A blog about writing and all things story…
Recently I was honored to be the guest author at a book club dinner that really made me feel celebrated because of their imaginative and spirited approach to book club meetings. It’s always fun to meet with book clubs who have actually read your novel and if you’re lucky, even liked it. This book club was exactly that, so I asked the hostess to write up a post about having a successful book club.
Meet Paddy Eger, author and imaginative partner in a truly creative book club. ~ Thanks Paddy!
How-to Make Book Club Meetings Sizzle Paddy Eger
Book clubs are more than about reading and discussing books. For my group, it’s about spending quality time together. In this age of being too busy, a book club is a nice break each month, but even good friends and devoted book lovers can get bored with the same old thing every month.
Our group started more than a decade ago. We read across a variety of genres: historical fiction, biographies, mysteries, popular fiction, poetry, humor, children’s books, local authors, inspiration, and often we focus on women’s fiction. Since we’re connected through our careers and families, we often find personal connections and inspiration in what we share at our monthly meetings.
We meet each month and, over time, we’ve added appetizers as well as a sit down dinner to lengthen our time together to socialize before we move on to discuss the book. Sometimes we even have an overnight stay at one member’s beach cabin. It’s filled with book talk, local touring, a crab feed, laughter, and getting-caught-up on conversations.
Before each meeting, the host sends out a reminder. Then she plans her special touch to bring the book alive. It’s fun to discover what’s waiting for us each month.
I’m an author so I enjoy adding word-related touches such as word searches (tools.atozteacherstuff.com/word-search-maker). I’ve also asked members to bring in favorite passages from the book to share and discuss how and why it influences them.
Another of my favorite book club add-ons is creating questions to share while we sit at the dinner table. It provides a focus on the book-of-the-month. When we read The Orchardist, I wrote questions about the themes in the book and cut them in the shape of apples Those questions had a life all to themselves; they traveled to several book clubs before they disappeared. For Mindy’s novel, Return to Sender, I wrote ‘Who am I’ questions and put them in a pail like Tula May carried around. Taking the time to create a brief, memorable activity, enlivens any book discussion.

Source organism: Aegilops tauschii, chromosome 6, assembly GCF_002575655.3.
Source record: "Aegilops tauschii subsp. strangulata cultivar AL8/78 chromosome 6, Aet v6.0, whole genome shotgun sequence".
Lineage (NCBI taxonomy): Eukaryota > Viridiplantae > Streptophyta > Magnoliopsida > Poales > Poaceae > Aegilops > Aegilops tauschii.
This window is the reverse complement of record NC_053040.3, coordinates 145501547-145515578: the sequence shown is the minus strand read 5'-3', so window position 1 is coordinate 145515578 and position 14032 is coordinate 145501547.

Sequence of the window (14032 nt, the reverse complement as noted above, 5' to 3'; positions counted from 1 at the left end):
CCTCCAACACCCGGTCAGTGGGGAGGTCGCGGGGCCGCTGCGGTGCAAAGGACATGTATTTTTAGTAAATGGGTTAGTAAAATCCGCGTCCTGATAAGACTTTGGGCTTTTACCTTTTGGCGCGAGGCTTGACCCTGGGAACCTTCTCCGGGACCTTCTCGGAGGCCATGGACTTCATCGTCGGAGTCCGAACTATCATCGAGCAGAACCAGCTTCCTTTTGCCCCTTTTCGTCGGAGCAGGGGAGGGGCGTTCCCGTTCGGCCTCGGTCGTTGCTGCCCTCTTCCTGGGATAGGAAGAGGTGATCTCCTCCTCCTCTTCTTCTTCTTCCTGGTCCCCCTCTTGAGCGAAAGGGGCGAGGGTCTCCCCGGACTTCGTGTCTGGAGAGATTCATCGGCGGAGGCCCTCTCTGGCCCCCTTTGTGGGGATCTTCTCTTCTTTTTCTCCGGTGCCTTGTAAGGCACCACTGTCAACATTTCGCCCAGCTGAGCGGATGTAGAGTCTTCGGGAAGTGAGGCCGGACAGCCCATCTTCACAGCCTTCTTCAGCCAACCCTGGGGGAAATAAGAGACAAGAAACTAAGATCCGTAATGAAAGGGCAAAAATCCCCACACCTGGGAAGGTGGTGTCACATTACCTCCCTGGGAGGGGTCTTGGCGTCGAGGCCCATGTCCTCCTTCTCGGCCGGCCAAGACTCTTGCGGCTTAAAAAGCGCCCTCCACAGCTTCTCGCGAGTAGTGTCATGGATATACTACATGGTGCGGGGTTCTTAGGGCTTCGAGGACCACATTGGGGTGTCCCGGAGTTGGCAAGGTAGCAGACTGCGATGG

One member of our group collects mementos from her travels. For Twelve Little Cakes, she shared her miniature ceramic houses collected from various European countries. In the story, the home, built over time was a focus in the story. We were challenged to relate the miniature houses to the styles common to individual countries. Prizes were given related to the setting the story. Another time when we read Molokai, that same host prepared a dinner reflecting popular Hawaiian food. The table was festive with colorful table covers and floral plates. No, we didn’t go so far as to dress up or play Hawaiian music, but we did enjoy our meal which set the mood for discussing the book.
Hosts often bring in articles about the author, newspaper interviews, samples of other books by the author, book reviews, and background on the subject-matter or location of the story. When we read The Freedom Writer’s Diary, I brought in the movie version and we compared the book to the film. Many books have reader’s guides included inside their covers. For an extensive list of reader’s guides, visit ReadingGroupGuides.com
If the author lives near you, contact and invite the author to attend your meeting. You might be pleasantly surprised when the author agrees to meet with your group. Authors may also meet with your group via Skype or other social media. It never hurts to ask!
Our book club members enjoy and appreciate when the host takes the time to add sizzle to our book club celebrations.
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